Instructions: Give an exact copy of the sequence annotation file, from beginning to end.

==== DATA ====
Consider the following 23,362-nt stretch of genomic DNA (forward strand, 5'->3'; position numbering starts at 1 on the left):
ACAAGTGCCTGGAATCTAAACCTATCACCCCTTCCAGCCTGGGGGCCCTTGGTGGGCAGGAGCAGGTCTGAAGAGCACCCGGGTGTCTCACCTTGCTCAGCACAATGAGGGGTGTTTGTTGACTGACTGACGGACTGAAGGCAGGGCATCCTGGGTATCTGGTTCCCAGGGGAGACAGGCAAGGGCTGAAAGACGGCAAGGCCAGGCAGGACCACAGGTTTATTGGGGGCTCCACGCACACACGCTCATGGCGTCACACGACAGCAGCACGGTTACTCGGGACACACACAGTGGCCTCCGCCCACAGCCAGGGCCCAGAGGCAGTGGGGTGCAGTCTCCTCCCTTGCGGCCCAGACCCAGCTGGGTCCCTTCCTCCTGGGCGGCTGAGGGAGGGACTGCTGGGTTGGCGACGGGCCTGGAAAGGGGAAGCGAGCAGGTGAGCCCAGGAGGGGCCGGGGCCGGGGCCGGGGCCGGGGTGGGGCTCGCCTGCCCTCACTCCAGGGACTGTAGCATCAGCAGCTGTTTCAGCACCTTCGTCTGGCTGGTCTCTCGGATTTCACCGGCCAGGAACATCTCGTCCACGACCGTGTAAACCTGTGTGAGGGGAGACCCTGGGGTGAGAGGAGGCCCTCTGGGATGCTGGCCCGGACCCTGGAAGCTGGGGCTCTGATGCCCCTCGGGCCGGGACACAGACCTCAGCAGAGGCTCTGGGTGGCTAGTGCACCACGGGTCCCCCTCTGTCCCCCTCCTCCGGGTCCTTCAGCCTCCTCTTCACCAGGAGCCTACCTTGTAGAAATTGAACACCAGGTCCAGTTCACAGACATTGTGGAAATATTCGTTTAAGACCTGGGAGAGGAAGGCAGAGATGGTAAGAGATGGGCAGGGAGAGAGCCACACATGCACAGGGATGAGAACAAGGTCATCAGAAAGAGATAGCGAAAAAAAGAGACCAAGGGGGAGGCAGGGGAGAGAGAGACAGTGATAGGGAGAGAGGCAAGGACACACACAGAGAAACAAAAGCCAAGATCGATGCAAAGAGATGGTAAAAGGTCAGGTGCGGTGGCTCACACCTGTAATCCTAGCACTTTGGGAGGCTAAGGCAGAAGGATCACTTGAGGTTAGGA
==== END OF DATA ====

Consider the following 23,362-nt stretch of genomic DNA (forward strand, 5'->3'; position numbering starts at 1 on the left):
ACAAGTGCCTGGAATCTAAACCTATCACCCCTTCCAGCCTGGGGGCCCTTGGTGGGCAGGAGCAGGTCTGAAGAGCACCCGGGTGTCTCACCTTGCTCAGCACAATGAGGGGTGTTTGTTGACTGACTGACGGACTGAAGGCAGGGCATCCTGGGTATCTGGTTCCCAGGGGAGACAGGCAAGGGCTGAAAGACGGCAAGGCCAGGCAGGACCACAGGTTTATTGGGGGCTCCACGCACACACGCTCATGGCGTCACACGACAGCAGCACGGTTACTCGGGACACACACAGTGGCCTCCGCCCACAGCCAGGGCCCAGAGGCAGTGGGGTGCAGTCTCCTCCCTTGCGGCCCAGACCCAGCTGGGTCCCTTCCTCCTGGGCGGCTGAGGGAGGGACTGCTGGGTTGGCGACGGGCCTGGAAAGGGGAAGCGAGCAGGTGAGCCCAGGAGGGGCCGGGGCCGGGGCCGGGGCCGGGGTGGGGCTCGCCTGCCCTCACTCCAGGGACTGTAGCATCAGCAGCTGTTTCAGCACCTTCGTCTGGCTGGTCTCTCGGATTTCACCGGCCAGGAACATCTCGTCCACGACCGTGTAAACCTGTGTGAGGGGAGACCCTGGGGTGAGAGGAGGCCCTCTGGGATGCTGGCCCGGACCCTGGAAGCTGGGGCTCTGATGCCCCTCGGGCCGGGACACAGACCTCAGCAGAGGCTCTGGGTGGCTAGTGCACCACGGGTCCCCCTCTGTCCCCCTCCTCCGGGTCCTTCAGCCTCCTCTTCACCAGGAGCCTACCTTGTAGAAATTGAACACCAGGTCCAGTTCACAGACATTGTGGAAATATTCGTTTAAGACCTGGGAGAGGAAGGCAGAGATGGTAAGAGATGGGCAGGGAGAGAGCCACACATGCACAGGGATGAGAACAAGGTCATCAGAAAGAGATAGCGAAAAAAAGAGACCAAGGGGGAGGCAGGGGAGAGAGAGACAGTGATAGGGAGAGAGGCAAGGACACACACAGAGAAACAAAAGCCAAGATCGATGCAAAGAGATGGTAAAAGGTCAGGTGCGGTGGCTCACACCTGTAATCCTAGCACTTTGGGAGGCTAAGGCAGAAGGATCACTTGAGGTTAGGA